Washington D.C. Is Latest To Raise Minimum Wage

Union organizers, students, and supporters for a $15 an hour wage march in Pittsburgh in April. Washington, D.C., is the latest city to move toward the wage increase.

Union organizers, students, and supporters for a $15 an hour wage march in Pittsburgh in April. Washington, D.C., is the latest city to move toward the wage increase. Keith Srakocic/AP hide caption

toggle caption Keith Srakocic/AP

Washington, D.C., will be the next major city to implement a $15 minimum wage rate following a unanimous vote by its city council Tuesday.

In a victory for local and national labor unions, Washington joins the ranks of cities such as San Francisco, Los Angeles, and Seattle in raising wages for primarily lower-income workers in restaurants, retail and other service industries.

The District’s current hourly minimum wage is $10.50, and was scheduled to go up to $11.50 next month under a law enacted in 2014.

But local advocates for a higher minimum wage were invigorated by the national “Fight for $15” movement. They had been gearing up to collect signatures for a November ballot initiative, but that effort will be dropped.

The District Council’s vote has to be ratified next month, a move considered only a formality. Mayor Muriel Bowser has said she will sign the legislation. “I see how much it costs to live in Washington, D.C., and that cost is only going up,” said Bowser, according to the Associated Press. “Even at $15, it’s tough to be able to afford to live in Washington, D.C.”

The higher wage would go into effect gradually, reaching $15 by 2020. Future hikes would be tied to inflation.

Critics of the increase warned that the move will ultimately harm lower-wage workers by stifling job growth. And House Speaker Paul Ryan said, “I think it will do more harm than good, because what it does is it prices entry-level jobs away from people.”

As NPR member station WAMU reports, the District’s pending minimum wage hike won’t include tipped restaurant workers. They currently earn $2.77 an hour which will rise to $5 in 2020. One advocacy group for restaurant workers is still demanding the $15 hourly hike.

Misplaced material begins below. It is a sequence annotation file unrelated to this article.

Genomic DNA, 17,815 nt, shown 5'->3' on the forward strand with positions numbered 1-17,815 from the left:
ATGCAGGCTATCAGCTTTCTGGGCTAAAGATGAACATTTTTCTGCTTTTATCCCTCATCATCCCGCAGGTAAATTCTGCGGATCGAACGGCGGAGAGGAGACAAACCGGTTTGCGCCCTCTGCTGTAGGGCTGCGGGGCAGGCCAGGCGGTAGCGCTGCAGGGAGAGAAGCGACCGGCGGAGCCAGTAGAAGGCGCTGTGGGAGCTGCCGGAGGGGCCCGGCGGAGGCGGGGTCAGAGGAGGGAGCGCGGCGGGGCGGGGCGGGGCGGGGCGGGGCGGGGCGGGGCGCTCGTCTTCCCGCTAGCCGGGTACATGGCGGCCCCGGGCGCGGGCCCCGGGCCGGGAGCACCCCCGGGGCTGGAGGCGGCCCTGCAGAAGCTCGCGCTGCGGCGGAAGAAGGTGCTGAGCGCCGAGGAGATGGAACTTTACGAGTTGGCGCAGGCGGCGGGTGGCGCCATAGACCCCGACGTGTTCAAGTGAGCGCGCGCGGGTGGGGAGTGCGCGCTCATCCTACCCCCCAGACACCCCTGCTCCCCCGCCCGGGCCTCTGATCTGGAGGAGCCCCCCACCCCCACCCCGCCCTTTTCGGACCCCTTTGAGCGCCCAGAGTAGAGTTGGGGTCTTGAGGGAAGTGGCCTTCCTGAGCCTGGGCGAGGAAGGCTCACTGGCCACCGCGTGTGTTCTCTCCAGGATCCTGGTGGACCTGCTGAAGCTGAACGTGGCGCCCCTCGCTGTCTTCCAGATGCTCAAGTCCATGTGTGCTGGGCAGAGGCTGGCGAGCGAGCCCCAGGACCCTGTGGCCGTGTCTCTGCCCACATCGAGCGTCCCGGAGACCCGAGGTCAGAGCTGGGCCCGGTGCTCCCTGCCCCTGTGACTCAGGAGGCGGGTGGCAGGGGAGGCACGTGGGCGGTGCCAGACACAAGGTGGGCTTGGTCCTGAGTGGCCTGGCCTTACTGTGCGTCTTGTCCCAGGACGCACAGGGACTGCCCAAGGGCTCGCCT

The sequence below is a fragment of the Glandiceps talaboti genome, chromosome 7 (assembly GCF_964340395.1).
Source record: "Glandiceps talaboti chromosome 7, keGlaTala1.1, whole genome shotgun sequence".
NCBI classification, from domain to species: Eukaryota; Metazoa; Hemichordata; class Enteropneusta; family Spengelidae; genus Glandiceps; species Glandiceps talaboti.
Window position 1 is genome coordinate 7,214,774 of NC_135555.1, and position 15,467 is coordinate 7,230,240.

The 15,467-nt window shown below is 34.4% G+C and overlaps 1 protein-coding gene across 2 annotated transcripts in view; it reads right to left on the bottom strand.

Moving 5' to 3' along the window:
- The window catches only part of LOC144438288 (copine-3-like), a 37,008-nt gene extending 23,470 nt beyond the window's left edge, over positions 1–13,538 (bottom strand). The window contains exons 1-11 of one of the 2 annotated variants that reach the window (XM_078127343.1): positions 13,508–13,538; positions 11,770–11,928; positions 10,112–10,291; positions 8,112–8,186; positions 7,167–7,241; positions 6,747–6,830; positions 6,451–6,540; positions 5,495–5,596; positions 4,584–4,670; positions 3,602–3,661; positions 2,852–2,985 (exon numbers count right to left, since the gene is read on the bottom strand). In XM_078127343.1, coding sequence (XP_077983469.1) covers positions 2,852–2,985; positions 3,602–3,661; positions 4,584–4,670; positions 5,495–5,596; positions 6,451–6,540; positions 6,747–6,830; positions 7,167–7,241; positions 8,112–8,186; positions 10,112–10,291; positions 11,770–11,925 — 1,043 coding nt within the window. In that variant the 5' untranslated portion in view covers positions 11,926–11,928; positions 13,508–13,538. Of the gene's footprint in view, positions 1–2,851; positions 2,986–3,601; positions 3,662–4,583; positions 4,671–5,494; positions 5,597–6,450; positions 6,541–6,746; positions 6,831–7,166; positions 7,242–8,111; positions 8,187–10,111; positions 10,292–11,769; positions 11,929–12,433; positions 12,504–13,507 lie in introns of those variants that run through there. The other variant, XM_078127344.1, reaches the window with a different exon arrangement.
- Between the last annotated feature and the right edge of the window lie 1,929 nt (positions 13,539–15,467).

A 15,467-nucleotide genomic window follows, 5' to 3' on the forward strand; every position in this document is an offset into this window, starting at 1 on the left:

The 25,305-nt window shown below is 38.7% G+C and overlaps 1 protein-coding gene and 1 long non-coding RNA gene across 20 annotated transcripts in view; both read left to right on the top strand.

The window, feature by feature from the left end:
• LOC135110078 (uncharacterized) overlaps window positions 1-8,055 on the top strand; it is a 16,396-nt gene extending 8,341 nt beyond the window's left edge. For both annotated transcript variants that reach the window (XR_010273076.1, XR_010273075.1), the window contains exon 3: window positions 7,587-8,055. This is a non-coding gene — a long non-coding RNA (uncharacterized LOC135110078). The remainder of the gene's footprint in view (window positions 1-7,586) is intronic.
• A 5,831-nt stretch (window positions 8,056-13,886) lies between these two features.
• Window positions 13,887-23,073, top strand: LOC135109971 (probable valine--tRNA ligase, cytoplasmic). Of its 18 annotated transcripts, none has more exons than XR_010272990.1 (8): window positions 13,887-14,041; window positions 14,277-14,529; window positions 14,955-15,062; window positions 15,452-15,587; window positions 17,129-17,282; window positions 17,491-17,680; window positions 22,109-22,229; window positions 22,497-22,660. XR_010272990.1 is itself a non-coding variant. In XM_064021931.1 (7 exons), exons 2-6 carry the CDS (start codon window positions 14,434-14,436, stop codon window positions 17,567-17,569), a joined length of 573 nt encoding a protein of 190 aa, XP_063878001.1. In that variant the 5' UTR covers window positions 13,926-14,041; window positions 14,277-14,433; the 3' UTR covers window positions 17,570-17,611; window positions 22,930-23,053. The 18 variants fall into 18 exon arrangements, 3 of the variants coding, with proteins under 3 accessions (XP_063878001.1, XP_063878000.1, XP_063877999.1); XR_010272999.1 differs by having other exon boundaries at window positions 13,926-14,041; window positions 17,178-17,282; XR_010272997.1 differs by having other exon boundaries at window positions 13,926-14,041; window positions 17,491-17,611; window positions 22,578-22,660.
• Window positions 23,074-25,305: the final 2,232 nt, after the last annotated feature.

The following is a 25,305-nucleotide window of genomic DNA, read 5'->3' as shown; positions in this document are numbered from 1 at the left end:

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Influential GOP Congressman Wants To Replace Key Bank Regulations

House Financial Services Committee Chairman Jeb Hensarling, shown here at a hearing in March, claims many of the provisions in Dodd-Frank have hurt the economy.

House Financial Services Committee Chairman Jeb Hensarling, shown here at a hearing in March, claims many of the provisions in Dodd-Frank have hurt the economy. Jacquelyn Martin/wld hide caption

toggle caption Jacquelyn Martin/wld

The influential head of the House Financial Services Committee wants to do away with most of the Wall Street regulations passed by Congress in the wake of the 2008 financial crisis.

Rep. Jeb Hensarling, R-Texas, would allow banks that keep more capital on their books than they currently do to be exempt from most of the new rules. The change would include the Democrats’ signature legislation, the Dodd-Frank Act.

“Simply put, Dodd-Frank has failed. It’s time for a new legislative paradigm in banking and capital markets. It’s time to offer all Americans opportunities to raise their standards of living and achieve financial independence,” Hensarling said in prepared remarks to the Economic Club of New York.

The proposals are something of a long shot, as long as Democrats control the White House. Even if Donald Trump is elected president in November, Democrats in the Senate are likely to filibuster any attempt to repeal Dodd-Frank.

Still, by proposing the new rules and meeting with Trump in New York to discuss them, Hensarling is planting a flag on the regulatory battlefield in a way that could intensify the bitter political debates already raging this year.